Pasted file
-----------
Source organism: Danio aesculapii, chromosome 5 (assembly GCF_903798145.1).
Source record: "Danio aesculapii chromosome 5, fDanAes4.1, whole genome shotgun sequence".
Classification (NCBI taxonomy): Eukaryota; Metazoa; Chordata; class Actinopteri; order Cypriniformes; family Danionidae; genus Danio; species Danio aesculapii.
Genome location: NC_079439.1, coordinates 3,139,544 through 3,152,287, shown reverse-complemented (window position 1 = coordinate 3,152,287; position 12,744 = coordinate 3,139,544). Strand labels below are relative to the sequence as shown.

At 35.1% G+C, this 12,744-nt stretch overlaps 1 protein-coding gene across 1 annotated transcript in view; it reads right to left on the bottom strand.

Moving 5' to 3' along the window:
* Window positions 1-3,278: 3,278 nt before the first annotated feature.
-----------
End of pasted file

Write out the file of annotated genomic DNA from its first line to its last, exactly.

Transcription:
Source organism: Danio aesculapii, chromosome 5 (assembly GCF_903798145.1).
Source record: "Danio aesculapii chromosome 5, fDanAes4.1, whole genome shotgun sequence".
Classification (NCBI taxonomy): Eukaryota; Metazoa; Chordata; class Actinopteri; order Cypriniformes; family Danionidae; genus Danio; species Danio aesculapii.
Genome location: NC_079439.1, coordinates 3,139,544 through 3,152,287, shown reverse-complemented (window position 1 = coordinate 3,152,287; position 12,744 = coordinate 3,139,544). Strand labels below are relative to the sequence as shown.

At 35.1% G+C, this 12,744-nt stretch overlaps 1 protein-coding gene across 1 annotated transcript in view; it reads right to left on the bottom strand.

Moving 5' to 3' along the window:
* Window positions 1-3,278: 3,278 nt before the first annotated feature.